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| Posted on March 10, 2023

New scientific director 4TU.Ethics

Marcel Verweij has accepted a position as new professor of Ethics in the Department of Philosophy and Religious Studies at the Utrecht University. We congratulate Marcel with his new job. Marcel was the scientific director of the 4TU.Ethics. We are happy to announce that Vincent Blok, who was graduate school director of the 4TU.Ethics,...

| Posted on March 7, 2023

First interview of ‘Ethics beyond academia’ posted

The first interview of a new blog series called ‘Ethics beyond academia’ has been posted. Given the diversity of ethical practice in the past, in this blog series, we would like to offer a wider view of how ethical expertise finds application and is expressed outside of the purely academic field today. We want...

Statement 4TU.Ethics against use of technology for violence

The 4TU Centre for Ethics and Technology is distraught by the brutal violence against innocent people in Iran, Ukraine, and many other places in the world. In our mission we state that we envision  “..a world in which technology is developed and used for benefit of humanity and the preservation of our planet. It is a world in which ethical considerations concerning human rights, well-being, global and inter-generational justice, the social good are systematically included in practices of technology and engineering.”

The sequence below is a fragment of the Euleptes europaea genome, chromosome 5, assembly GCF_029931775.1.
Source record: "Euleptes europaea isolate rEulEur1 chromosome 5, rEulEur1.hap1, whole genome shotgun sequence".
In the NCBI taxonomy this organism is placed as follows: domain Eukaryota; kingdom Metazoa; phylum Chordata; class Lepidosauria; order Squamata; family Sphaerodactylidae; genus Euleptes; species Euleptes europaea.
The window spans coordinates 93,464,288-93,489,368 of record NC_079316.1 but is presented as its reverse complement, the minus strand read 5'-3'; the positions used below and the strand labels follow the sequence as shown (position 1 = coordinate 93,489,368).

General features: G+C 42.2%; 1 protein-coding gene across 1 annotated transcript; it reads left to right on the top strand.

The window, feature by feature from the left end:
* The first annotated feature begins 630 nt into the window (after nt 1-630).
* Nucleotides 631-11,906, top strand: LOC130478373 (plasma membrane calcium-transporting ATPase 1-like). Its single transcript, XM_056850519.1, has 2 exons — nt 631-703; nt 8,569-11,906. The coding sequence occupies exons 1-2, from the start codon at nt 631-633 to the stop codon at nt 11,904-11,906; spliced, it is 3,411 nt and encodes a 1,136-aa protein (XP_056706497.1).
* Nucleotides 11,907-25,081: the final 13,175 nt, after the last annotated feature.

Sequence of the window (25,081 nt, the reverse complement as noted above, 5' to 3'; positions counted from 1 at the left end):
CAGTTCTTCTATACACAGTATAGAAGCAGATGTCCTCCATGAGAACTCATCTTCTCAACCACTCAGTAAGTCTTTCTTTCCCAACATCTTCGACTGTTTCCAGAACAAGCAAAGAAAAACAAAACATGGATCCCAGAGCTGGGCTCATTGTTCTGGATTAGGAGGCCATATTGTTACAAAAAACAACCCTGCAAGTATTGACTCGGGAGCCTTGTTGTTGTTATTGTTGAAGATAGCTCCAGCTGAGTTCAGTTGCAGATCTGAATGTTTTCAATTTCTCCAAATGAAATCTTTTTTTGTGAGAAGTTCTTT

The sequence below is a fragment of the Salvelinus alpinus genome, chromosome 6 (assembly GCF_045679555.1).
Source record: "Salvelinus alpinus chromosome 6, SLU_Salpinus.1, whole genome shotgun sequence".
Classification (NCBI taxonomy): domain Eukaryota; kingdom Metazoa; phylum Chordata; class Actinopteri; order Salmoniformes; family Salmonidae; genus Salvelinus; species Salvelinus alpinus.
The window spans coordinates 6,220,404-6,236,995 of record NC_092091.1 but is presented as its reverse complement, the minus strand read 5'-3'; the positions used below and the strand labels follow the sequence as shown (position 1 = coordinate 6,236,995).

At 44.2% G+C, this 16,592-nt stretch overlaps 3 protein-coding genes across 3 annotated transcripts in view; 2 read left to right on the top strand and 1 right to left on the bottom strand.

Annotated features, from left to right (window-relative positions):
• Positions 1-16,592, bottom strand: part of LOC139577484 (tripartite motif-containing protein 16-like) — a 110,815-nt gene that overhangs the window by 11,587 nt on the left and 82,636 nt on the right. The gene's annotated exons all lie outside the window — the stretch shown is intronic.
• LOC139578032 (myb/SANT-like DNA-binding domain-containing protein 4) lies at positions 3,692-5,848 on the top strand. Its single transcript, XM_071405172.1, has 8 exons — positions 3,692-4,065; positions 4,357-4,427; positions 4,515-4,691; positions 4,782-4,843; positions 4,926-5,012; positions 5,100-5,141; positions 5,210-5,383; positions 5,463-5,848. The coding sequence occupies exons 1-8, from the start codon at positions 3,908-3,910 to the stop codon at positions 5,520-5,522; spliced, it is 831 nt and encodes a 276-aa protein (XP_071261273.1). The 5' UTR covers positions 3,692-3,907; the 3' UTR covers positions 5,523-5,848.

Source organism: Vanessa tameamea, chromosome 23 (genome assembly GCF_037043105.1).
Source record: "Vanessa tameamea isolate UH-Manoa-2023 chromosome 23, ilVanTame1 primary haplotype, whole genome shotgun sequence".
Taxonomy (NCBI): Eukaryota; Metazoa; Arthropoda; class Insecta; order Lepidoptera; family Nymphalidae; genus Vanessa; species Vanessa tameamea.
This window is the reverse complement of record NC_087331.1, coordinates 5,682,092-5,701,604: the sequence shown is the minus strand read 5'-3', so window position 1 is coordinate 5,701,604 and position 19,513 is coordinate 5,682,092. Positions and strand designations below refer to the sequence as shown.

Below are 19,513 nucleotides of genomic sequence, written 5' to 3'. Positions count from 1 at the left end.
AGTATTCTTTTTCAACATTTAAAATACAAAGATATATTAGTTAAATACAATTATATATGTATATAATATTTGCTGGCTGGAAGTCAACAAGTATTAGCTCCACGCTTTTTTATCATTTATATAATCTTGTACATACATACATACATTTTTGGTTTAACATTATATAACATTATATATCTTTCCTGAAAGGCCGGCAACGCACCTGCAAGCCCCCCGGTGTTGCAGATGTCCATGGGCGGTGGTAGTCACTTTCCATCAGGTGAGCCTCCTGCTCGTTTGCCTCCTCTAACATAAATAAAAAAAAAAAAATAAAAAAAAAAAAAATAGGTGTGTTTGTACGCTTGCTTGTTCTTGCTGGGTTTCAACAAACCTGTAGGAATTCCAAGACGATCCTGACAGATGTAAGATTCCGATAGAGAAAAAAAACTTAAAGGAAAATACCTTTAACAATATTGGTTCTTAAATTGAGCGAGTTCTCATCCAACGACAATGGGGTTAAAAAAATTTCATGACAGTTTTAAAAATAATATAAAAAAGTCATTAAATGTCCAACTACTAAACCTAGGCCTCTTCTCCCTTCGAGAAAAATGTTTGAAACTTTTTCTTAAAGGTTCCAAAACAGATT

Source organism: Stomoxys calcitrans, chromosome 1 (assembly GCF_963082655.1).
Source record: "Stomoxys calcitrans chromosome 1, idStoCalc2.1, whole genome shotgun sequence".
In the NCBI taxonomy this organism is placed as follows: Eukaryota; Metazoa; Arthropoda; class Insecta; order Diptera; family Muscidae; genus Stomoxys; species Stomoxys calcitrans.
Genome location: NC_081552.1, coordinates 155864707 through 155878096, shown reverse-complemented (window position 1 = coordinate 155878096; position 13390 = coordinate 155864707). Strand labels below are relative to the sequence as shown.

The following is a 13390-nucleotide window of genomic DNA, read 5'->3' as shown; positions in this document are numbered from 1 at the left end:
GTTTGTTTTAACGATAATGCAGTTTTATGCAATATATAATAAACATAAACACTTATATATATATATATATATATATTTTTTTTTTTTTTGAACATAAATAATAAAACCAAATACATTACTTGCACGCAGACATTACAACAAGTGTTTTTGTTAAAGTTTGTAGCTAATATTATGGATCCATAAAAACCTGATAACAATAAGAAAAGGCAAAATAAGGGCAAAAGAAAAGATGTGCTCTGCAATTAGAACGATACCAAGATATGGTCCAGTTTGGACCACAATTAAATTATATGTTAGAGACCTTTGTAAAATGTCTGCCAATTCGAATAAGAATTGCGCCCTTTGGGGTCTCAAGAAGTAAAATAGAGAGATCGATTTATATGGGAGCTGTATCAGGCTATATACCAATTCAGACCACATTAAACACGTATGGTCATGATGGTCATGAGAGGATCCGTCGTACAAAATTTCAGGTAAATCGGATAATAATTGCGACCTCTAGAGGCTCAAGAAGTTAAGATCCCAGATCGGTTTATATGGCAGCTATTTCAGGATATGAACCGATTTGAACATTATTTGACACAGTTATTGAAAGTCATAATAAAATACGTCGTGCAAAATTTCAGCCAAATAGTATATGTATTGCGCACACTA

This is an ideal vision indeed. Throughout human history, technology has been applied to suppress and to attack innocent people, either in warfare or by violent regimes towards their own people. Notwithstanding this repeating history, we are always shocked again, for example now in the ways how the Iranian regime is suppressing Iranian citizens by means of digital technologies (including tracking protesters with spyware on their mobile phones and using facial recognition technologies to identify protesters) and in the drone attacks by the Russian army on Ukrainian technological infrastructures, necessary for all citizens to survive. We cannot but reject such violence. Human rights should be served by technological developments, not violated. We call on all governments and engineers to resist such use of technology.

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